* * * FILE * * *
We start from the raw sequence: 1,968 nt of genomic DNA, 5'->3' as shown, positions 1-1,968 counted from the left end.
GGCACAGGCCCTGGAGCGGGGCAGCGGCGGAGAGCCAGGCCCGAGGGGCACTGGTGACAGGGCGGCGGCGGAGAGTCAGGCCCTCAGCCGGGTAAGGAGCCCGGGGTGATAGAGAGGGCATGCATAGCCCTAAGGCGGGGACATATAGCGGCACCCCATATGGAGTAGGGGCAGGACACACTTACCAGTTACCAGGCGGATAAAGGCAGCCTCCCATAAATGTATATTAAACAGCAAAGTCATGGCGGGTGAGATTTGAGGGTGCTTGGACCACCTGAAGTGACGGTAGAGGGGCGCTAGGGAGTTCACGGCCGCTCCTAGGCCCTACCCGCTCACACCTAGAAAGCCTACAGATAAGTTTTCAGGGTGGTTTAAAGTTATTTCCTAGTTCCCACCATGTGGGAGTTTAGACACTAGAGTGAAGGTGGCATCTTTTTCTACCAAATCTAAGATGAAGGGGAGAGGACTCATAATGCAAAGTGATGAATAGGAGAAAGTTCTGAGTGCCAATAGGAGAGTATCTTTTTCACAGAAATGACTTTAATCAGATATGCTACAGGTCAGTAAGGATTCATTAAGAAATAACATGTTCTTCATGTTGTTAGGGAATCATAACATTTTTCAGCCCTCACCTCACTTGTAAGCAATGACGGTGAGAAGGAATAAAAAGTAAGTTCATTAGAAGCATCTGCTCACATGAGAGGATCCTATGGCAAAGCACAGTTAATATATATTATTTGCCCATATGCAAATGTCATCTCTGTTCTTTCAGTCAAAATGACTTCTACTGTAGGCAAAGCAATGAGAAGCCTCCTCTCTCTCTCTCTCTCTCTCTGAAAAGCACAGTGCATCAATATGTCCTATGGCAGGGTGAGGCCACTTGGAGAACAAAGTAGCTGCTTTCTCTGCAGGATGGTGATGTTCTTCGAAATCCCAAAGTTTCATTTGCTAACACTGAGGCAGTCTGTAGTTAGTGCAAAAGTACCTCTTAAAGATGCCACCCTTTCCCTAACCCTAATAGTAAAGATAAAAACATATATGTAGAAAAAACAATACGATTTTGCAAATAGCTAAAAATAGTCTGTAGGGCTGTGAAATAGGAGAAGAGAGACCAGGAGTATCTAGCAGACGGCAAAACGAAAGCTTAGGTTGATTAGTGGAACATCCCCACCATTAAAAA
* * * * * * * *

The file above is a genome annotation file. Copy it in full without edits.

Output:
We start from the raw sequence: 1,968 nt of genomic DNA, 5'->3' as shown, positions 1-1,968 counted from the left end.
GGCACAGGCCCTGGAGCGGGGCAGCGGCGGAGAGCCAGGCCCGAGGGGCACTGGTGACAGGGCGGCGGCGGAGAGTCAGGCCCTCAGCCGGGTAAGGAGCCCGGGGTGATAGAGAGGGCATGCATAGCCCTAAGGCGGGGACATATAGCGGCACCCCATATGGAGTAGGGGCAGGACACACTTACCAGTTACCAGGCGGATAAAGGCAGCCTCCCATAAATGTATATTAAACAGCAAAGTCATGGCGGGTGAGATTTGAGGGTGCTTGGACCACCTGAAGTGACGGTAGAGGGGCGCTAGGGAGTTCACGGCCGCTCCTAGGCCCTACCCGCTCACACCTAGAAAGCCTACAGATAAGTTTTCAGGGTGGTTTAAAGTTATTTCCTAGTTCCCACCATGTGGGAGTTTAGACACTAGAGTGAAGGTGGCATCTTTTTCTACCAAATCTAAGATGAAGGGGAGAGGACTCATAATGCAAAGTGATGAATAGGAGAAAGTTCTGAGTGCCAATAGGAGAGTATCTTTTTCACAGAAATGACTTTAATCAGATATGCTACAGGTCAGTAAGGATTCATTAAGAAATAACATGTTCTTCATGTTGTTAGGGAATCATAACATTTTTCAGCCCTCACCTCACTTGTAAGCAATGACGGTGAGAAGGAATAAAAAGTAAGTTCATTAGAAGCATCTGCTCACATGAGAGGATCCTATGGCAAAGCACAGTTAATATATATTATTTGCCCATATGCAAATGTCATCTCTGTTCTTTCAGTCAAAATGACTTCTACTGTAGGCAAAGCAATGAGAAGCCTCCTCTCTCTCTCTCTCTCTCTCTGAAAAGCACAGTGCATCAATATGTCCTATGGCAGGGTGAGGCCACTTGGAGAACAAAGTAGCTGCTTTCTCTGCAGGATGGTGATGTTCTTCGAAATCCCAAAGTTTCATTTGCTAACACTGAGGCAGTCTGTAGTTAGTGCAAAAGTACCTCTTAAAGATGCCACCCTTTCCCTAACCCTAATAGTAAAGATAAAAACATATATGTAGAAAAAACAATACGATTTTGCAAATAGCTAAAAATAGTCTGTAGGGCTGTGAAATAGGAGAAGAGAGACCAGGAGTATCTAGCAGACGGCAAAACGAAAGCTTAGGTTGATTAGTGGAACATCCCCACCATTAAAAA